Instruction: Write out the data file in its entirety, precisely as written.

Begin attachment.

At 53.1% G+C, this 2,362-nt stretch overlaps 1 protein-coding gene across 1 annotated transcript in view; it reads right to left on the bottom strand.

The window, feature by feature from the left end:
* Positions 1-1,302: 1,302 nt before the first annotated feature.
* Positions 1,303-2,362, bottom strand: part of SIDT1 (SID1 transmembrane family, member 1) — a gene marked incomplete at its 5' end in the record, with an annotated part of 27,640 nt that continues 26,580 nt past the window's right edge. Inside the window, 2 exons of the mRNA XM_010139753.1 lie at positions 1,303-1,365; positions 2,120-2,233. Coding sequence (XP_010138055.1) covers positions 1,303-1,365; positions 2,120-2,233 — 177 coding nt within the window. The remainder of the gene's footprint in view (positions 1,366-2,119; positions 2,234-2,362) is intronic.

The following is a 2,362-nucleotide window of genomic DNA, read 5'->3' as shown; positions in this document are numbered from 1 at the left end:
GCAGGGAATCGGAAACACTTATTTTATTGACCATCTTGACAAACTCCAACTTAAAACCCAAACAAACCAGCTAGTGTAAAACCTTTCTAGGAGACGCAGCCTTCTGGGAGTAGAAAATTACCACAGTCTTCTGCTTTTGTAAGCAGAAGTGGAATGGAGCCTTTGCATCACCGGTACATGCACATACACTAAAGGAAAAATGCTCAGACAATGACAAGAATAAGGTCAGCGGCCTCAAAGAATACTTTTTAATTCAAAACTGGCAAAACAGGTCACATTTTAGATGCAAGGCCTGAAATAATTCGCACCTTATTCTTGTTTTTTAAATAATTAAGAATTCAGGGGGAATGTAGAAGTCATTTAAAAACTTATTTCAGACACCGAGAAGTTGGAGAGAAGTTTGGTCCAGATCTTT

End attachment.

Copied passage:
At 53.1% G+C, this 2,362-nt stretch overlaps 1 protein-coding gene across 1 annotated transcript in view; it reads right to left on the bottom strand.

The window, feature by feature from the left end:
* Positions 1-1,302: 1,302 nt before the first annotated feature.
* Positions 1,303-2,362, bottom strand: part of SIDT1 (SID1 transmembrane family, member 1) — a gene marked incomplete at its 5' end in the record, with an annotated part of 27,640 nt that continues 26,580 nt past the window's right edge. Inside the window, 2 exons of the mRNA XM_010139753.1 lie at positions 1,303-1,365; positions 2,120-2,233. Coding sequence (XP_010138055.1) covers positions 1,303-1,365; positions 2,120-2,233 — 177 coding nt within the window. The remainder of the gene's footprint in view (positions 1,366-2,119; positions 2,234-2,362) is intronic.

The following is a 2,362-nucleotide window of genomic DNA, read 5'->3' as shown; positions in this document are numbered from 1 at the left end:
GCAGGGAATCGGAAACACTTATTTTATTGACCATCTTGACAAACTCCAACTTAAAACCCAAACAAACCAGCTAGTGTAAAACCTTTCTAGGAGACGCAGCCTTCTGGGAGTAGAAAATTACCACAGTCTTCTGCTTTTGTAAGCAGAAGTGGAATGGAGCCTTTGCATCACCGGTACATGCACATACACTAAAGGAAAAATGCTCAGACAATGACAAGAATAAGGTCAGCGGCCTCAAAGAATACTTTTTAATTCAAAACTGGCAAAACAGGTCACATTTTAGATGCAAGGCCTGAAATAATTCGCACCTTATTCTTGTTTTTTAAATAATTAAGAATTCAGGGGGAATGTAGAAGTCATTTAAAAACTTATTTCAGACACCGAGAAGTTGGAGAGAAGTTTGGTCCAGATCTTT